Resembling finely crafted art pieces, Tokyo's sweets are a harmonious fusion of colors, flavors, textures, and ingredients - a treat for the senses.
Kuriya Kashi Kurogi is the sister brand of Kurogi, a Tokyo-style kappo-ryori (fine dining) restaurant that's often booked into the following year. Focusing on traditional wagashi (Japanese sweets) crafted by artisan chefs, Kuriya Kashi Kurogi opened its latest branch in Yushima near Ueno Park in late 2020. The cafe skillfully employs a harmony of Japanese fine dining and confectionary techniques to whip up "sweet kappo" courses - an assortment of dishes topped off with the dessert of your choice. Don't miss the cafe's signature warabi-mochi made of pure bracken starch and covered in roasted soybean flour.
Lovely to behold and just as delightful to eat, Japan's colorful fruit sandwiches have captivated the world. Now vegans too can enjoy these photogenic sensations, thanks to fruits and season, Japan's first vegan fruit sandwich shop. Located in stylish Ebisu, near Shibuya, fruits and season boasts a rotating lineup of ten sandwiches, including seasonal exclusives. The shop sources its fruits from Daiwa, a grocer known for fresh, high-quality produce, and uses soy-based whipped cream and vegan bread.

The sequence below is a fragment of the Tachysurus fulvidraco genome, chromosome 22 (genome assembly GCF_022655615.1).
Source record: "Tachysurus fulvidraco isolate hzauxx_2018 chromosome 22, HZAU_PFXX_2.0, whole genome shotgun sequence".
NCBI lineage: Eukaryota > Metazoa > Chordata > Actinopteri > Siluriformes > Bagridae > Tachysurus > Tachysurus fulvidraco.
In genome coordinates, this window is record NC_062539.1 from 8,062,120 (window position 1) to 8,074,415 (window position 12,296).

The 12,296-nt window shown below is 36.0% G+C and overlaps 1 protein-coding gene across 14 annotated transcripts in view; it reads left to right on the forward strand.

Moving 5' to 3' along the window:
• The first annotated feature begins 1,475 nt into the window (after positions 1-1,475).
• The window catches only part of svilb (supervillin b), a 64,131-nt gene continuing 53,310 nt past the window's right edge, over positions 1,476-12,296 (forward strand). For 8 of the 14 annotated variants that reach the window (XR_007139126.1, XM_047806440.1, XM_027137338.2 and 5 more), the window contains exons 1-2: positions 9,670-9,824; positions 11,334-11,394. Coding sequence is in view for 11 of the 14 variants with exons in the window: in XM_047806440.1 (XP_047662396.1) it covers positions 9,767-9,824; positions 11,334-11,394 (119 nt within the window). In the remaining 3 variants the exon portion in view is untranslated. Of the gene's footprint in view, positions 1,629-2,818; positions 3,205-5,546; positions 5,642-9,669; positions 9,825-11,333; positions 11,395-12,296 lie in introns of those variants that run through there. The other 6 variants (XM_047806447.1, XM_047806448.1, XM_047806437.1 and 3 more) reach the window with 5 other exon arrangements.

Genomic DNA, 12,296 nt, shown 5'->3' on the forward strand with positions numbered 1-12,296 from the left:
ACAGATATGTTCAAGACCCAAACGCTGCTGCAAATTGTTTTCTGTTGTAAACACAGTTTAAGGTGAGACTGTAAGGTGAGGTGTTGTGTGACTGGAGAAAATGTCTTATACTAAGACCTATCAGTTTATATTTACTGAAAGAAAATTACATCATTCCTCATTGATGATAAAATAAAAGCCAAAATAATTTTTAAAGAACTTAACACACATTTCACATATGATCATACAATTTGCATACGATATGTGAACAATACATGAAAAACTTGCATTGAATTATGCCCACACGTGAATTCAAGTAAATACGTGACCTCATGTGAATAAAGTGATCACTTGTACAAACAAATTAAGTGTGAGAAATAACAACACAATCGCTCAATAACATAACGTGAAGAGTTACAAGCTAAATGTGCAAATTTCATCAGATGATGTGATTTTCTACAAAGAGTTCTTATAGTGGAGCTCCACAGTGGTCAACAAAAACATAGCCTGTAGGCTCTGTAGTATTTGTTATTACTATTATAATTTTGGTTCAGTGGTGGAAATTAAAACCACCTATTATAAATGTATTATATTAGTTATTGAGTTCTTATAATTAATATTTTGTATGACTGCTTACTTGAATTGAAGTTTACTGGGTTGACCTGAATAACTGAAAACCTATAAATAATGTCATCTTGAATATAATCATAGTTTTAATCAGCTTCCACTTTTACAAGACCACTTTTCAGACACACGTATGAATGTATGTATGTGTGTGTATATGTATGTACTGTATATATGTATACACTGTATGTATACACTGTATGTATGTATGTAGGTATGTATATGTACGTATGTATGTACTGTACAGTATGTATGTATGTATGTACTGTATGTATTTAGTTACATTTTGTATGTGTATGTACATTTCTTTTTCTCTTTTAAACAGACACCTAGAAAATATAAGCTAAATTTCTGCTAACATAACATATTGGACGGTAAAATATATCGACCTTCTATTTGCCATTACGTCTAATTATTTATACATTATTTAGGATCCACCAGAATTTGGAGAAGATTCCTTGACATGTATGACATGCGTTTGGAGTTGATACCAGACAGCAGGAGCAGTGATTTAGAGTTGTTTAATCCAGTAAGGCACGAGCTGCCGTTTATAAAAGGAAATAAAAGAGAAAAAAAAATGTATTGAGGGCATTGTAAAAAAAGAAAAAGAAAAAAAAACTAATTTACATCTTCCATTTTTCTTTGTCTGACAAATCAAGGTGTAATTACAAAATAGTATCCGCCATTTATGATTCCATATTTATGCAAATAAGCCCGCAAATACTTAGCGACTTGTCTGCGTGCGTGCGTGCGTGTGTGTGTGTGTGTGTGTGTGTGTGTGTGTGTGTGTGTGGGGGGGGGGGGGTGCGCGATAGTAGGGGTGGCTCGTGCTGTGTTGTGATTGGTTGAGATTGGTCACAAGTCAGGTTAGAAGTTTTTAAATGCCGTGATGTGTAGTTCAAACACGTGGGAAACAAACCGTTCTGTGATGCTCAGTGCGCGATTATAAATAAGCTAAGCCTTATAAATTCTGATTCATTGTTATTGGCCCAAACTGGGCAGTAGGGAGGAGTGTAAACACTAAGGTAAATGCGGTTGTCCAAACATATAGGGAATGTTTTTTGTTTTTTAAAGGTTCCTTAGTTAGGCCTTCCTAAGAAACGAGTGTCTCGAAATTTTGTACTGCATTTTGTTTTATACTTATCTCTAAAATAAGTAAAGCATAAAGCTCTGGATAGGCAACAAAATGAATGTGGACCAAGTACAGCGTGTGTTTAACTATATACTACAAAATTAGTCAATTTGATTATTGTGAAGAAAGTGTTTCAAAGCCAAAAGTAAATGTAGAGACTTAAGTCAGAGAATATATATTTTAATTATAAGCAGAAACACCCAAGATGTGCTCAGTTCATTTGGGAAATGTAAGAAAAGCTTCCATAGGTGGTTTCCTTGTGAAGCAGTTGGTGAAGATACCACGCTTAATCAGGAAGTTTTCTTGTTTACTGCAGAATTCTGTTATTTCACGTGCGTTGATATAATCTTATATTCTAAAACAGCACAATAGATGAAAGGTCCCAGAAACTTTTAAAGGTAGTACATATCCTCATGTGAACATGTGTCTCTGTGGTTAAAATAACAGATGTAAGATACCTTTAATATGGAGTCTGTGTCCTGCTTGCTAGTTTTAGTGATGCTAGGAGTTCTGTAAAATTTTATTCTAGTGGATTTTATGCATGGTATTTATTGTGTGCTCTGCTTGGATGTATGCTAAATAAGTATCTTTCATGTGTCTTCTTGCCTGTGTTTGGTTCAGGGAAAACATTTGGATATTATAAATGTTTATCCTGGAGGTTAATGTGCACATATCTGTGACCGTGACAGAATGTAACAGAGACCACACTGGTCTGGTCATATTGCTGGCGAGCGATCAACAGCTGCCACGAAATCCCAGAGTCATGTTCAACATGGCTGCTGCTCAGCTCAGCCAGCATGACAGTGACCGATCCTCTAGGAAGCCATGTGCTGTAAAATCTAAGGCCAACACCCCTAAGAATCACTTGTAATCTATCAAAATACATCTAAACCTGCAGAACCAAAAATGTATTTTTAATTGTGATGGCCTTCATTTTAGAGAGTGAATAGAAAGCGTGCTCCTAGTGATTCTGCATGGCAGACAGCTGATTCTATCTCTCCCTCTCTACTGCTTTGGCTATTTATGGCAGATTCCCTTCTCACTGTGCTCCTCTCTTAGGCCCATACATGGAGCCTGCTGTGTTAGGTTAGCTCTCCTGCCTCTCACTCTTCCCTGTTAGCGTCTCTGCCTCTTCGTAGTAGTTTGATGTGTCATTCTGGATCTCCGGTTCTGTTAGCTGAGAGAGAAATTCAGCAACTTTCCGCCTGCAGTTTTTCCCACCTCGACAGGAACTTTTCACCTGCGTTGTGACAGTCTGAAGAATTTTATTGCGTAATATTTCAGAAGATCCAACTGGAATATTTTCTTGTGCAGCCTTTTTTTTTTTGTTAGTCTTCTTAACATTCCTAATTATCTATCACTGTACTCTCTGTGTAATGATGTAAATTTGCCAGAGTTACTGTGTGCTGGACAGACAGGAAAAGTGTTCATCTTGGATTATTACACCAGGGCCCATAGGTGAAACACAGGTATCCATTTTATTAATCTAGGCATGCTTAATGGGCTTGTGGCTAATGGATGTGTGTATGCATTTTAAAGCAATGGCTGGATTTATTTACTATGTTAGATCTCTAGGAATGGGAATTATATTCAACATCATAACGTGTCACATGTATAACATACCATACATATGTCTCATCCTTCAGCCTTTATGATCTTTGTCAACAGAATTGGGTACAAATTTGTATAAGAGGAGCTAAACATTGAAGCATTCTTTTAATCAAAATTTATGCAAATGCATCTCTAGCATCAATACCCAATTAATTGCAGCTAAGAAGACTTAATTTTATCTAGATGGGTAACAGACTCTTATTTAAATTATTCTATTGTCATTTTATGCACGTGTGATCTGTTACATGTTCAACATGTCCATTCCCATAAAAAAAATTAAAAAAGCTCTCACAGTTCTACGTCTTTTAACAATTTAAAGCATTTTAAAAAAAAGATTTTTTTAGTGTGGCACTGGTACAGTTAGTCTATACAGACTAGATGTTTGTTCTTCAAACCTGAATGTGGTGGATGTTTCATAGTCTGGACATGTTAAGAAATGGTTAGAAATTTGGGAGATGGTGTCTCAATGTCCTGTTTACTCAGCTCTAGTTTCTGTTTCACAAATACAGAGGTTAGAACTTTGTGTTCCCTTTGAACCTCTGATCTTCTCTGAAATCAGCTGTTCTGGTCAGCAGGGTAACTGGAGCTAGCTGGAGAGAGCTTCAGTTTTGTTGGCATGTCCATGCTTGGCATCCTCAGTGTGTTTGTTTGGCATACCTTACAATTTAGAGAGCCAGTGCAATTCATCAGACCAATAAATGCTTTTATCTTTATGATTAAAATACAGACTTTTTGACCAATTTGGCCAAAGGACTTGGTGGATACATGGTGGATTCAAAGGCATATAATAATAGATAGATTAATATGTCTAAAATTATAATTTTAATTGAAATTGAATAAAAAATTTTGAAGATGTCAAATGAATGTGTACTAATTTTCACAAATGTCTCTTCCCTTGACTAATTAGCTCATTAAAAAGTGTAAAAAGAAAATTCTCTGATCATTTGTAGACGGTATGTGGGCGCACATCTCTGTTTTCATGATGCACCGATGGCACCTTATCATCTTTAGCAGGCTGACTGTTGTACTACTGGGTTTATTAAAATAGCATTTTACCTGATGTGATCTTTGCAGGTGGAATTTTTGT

Tokyo is a city where traditions are constantly being reinvented, and Be:Side café testifies to that. Located in the upscale Omotesando district, Be:Side is the stylish new brainchild of Funabashiya, a centuries-old wagashi shop famous for the Tokyo delicacy known as kuzumochi, sweets made with wheat starch fermented with lactobacilli probiotics. In Indulge guilt-free in healthy sweets made with Funabashiya's unique trademarked lactobacilli, including seasonal kuzumochi smoothies, oshiruko (sweet red-bean soup) topped with kuzumochi, and classic kuzumochi served the traditional way.